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Insurance company State Farm has told Florida officials that it is going to stop selling property insurance in that state. The move could leave more than a million customers looking for a policy. From Miami, NPR's Greg Allen reports.
GREG ALLEN: State Farm says during 2008, it saw its surpluses in Florida reduced by $201 million. And that was in a year when no major hurricanes hit the Sunshine State. To help rebuild the surplus, State Farm asked Florida regulators for a 47 percent rate increase. That request was denied. Yesterday top company officials met with regulators in Tallahassee to inform them State Farm was pulling out of the Florida residential market. Ed Domansky of the Office of Insurance Regulation says consumers will have lots of options. In the last two years, he says, 30 new insurance companies have been licensed to write homeowner policies in Florida.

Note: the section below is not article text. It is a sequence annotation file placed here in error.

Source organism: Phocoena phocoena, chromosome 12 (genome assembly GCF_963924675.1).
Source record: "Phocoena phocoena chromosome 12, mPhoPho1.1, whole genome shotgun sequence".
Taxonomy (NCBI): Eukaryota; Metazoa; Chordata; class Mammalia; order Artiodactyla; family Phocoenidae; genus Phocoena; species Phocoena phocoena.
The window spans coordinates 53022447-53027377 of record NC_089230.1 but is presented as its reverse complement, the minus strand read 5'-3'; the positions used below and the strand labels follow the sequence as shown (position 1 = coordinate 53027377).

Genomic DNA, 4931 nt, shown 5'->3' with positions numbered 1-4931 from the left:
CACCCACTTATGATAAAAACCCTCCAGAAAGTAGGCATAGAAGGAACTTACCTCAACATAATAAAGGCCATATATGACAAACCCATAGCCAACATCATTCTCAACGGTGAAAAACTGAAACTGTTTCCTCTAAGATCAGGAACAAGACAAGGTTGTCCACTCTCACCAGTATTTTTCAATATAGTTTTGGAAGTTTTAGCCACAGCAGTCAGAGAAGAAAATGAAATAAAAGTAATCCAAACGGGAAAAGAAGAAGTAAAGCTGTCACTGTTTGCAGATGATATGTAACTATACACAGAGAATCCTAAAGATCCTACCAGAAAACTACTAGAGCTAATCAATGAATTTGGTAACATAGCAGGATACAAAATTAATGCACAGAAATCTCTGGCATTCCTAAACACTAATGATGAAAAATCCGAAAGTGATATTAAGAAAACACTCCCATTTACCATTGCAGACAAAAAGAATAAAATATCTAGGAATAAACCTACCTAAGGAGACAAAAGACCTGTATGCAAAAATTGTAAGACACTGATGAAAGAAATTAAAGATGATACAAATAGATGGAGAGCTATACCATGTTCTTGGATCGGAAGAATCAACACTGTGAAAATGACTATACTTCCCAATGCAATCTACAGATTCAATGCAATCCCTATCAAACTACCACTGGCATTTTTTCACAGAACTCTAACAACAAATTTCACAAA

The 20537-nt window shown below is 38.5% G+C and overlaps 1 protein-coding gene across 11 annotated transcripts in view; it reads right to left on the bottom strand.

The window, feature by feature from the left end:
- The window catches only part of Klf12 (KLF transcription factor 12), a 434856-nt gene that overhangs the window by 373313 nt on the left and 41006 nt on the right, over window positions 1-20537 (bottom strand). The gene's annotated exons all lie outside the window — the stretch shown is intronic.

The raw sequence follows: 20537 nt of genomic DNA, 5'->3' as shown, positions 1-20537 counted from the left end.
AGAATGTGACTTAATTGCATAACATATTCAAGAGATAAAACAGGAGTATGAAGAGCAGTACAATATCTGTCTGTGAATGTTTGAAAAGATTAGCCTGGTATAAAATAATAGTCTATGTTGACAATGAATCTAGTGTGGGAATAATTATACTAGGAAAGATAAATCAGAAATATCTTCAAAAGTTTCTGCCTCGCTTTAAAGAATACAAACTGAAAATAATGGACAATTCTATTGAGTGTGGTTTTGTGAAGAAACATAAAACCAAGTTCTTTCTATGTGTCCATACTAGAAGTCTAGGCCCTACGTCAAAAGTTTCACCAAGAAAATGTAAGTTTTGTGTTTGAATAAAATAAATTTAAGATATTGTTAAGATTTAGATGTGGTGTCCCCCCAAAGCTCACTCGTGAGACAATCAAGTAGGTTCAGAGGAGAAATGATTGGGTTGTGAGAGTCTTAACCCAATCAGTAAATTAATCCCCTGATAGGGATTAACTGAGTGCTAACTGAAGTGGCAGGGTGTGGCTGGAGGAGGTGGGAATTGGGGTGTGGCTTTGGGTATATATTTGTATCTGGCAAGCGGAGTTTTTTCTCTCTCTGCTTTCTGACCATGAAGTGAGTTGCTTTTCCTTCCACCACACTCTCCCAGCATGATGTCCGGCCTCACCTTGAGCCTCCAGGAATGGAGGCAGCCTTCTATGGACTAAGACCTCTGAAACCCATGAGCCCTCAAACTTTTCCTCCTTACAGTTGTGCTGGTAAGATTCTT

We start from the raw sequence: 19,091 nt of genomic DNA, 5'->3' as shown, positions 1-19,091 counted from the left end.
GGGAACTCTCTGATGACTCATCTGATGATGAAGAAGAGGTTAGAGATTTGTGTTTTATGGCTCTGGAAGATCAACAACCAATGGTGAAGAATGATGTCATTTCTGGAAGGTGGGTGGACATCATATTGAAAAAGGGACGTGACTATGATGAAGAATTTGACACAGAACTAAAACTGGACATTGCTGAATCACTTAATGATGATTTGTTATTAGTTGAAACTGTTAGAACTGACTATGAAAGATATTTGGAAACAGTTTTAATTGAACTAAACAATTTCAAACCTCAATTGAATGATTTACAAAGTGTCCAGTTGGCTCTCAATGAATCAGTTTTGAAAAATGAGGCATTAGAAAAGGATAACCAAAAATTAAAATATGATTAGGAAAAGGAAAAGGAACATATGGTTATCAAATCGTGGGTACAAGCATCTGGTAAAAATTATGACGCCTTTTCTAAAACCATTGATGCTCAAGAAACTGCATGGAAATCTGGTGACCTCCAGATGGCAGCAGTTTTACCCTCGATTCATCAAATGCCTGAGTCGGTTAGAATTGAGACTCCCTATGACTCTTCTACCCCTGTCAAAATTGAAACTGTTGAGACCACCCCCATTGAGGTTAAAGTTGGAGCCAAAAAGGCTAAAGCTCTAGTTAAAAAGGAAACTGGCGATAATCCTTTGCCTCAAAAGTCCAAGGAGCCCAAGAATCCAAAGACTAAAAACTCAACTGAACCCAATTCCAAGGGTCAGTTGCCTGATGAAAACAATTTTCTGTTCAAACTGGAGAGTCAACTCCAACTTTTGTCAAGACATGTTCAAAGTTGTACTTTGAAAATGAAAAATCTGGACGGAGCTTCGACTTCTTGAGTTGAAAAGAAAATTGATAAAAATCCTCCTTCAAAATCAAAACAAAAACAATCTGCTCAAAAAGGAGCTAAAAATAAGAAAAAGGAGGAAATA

ED DOMANSKY: With the new companies that have come into the state of Florida in recent years, there will be adequate opportunity for State Farm customers who may lose their State Farm coverage to find a new insurer.
ALLEN: The state now has 90 days to review State Farm's request to pull out of the market. After that, the company is required to give customers at least six months notice if their policies won't be renewed. State Farm says its decision will only affect property insurance policies, not it's nearly three million auto insurance customers or those with life and health insurance coverage. When asked about State Farm's announcement yesterday, Florida's governor, Charlie Crist, was anything but conciliatory, saying, quote, "Floridians will be better off without them." Greg Allen, NPR News, Miami.
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